ROTATING MAGNETIC FIELDS
The principle of rotating magnetic fields is the key to the operation of most ac motors. Both synchronous and induction types of motors rely on rotating magnetic fields in their stators to cause their rotors to turn.
The idea is simple. A magnetic field in a stator can be made to rotate electrically, around and around. Another magnetic field in the rotor can be made to chase it by being attracted and repelled by the stator field. Because the rotor is free to turn, it follows the rotating magnetic field in the stator.
Let's see how it is done.
Rotating magnetic fields may be set up in two-phase or three-phase machines.
To establish a rotating magnetic field in a motor stator, the number of pole pairs must be the same as (or a multiple of) the number of phases in the applied voltage. The poles must then be displaced from each other by an angle equal to the phase angle between the individual phases of the applied voltage.
TWO-PHASE ROTATING MAGNETIC FIELD
A rotating magnetic field is probably most easily seen in a two-phase stator. The stator of a two-phase induction motor is made up of two windings
(or a multiple of two). They are placed at right angles to each other around the stator. The simplified drawing in figure 4-2 illustrates a two-phase stator.
Figure 4-2. - Two-phase motor stator.
If the voltages applied to phases 1-1A and 2-2A are 90° out of phase, the currents that flow in the phases are displaced from each other by 90°. Since the magnetic fields generated in the coils are in phase with their respective currents, the magnetic fields are also 90° out of phase with each other. These two out-of-phase magnetic fields, whose coil axes are at right angles to each other, add together at every instant during their cycle. They produce a resultant field that rotates one revolution for each cycle of ac.
To analyze the rotating magnetic field in a two-phase stator, refer to figure 4-3. The arrow represents the rotor. For each point set up on the voltage chart, consider that current flows in a direction that will cause the magnetic polarity indicated at each pole piece. Note that from one point to the next, the polarities are rotating from one pole to the next in a clockwise manner. One complete cycle of input voltage produces a 360-degree rotation of the pole polarities. Let's see how this result is obtained.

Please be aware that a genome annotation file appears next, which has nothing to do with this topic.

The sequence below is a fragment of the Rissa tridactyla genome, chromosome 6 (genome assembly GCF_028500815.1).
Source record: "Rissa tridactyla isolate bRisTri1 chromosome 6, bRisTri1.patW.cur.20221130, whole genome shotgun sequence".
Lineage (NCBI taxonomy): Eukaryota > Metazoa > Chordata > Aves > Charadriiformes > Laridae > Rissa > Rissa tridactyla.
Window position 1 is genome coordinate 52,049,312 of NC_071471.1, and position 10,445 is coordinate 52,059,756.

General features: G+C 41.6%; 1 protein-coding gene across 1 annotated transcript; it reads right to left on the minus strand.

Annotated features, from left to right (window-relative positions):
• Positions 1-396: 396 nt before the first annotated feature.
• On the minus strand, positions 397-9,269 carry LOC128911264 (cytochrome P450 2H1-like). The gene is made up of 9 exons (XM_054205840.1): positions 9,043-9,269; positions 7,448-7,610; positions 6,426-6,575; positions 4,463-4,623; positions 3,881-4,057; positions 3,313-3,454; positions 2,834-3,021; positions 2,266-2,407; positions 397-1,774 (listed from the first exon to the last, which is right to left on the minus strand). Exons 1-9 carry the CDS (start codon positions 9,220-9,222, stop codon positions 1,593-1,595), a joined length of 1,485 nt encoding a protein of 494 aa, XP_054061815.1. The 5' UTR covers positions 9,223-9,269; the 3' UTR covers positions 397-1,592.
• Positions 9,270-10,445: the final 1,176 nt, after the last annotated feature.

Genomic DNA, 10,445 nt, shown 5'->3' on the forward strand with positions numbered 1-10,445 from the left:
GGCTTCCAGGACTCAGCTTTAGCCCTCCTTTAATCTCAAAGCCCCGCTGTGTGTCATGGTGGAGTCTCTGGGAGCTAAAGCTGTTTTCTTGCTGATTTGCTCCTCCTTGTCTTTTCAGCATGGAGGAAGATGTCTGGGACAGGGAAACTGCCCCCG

Figure 4-3. - Two-phase rotating field.
The waveforms in figure 4-3 are of the two input phases, displaced 90° because of the way they were generated in a two-phase alternator. The waveforms are numbered to match their associated phase. Although not shown in this figure, the windings for the poles 1-1A and 2-2A would be as shown in the previous figure. At position 1, the current flow and magnetic field in winding 1-1A is at maximum (because the phase voltage is maximum). The current flow and magnetic field in winding 2-2A is zero (because the phase voltage is zero). The resultant magnetic field is therefore in the direction of the 1-1A axis. At the 45-degree point (position 2), the resultant magnetic field lies midway between windings 1-1A and 2-2A. The coil currents and magnetic fields are equal in strength. At 90° (position 3), the magnetic field in winding 1-1A is zero. The magnetic field in winding 2-2A is at maximum.
Now the resultant magnetic field lies along the axis of the 2-2A winding as shown. The resultant magnetic field has rotated clockwise through 90° to get from position 1 to position 3. When the two-phase voltages have completed one full cycle (position 9), the resultant magnetic field has rotated through 360°. Thus, by placing two windings at right angles to each other and exciting these windings with voltages 90° out of phase, a rotating magnetic field results.
Two-phase motors are rarely used except in special-purpose equipment.
They are discussed here to aid in understanding rotating fields. You will, however, encounter many single-phase and three-phase motors.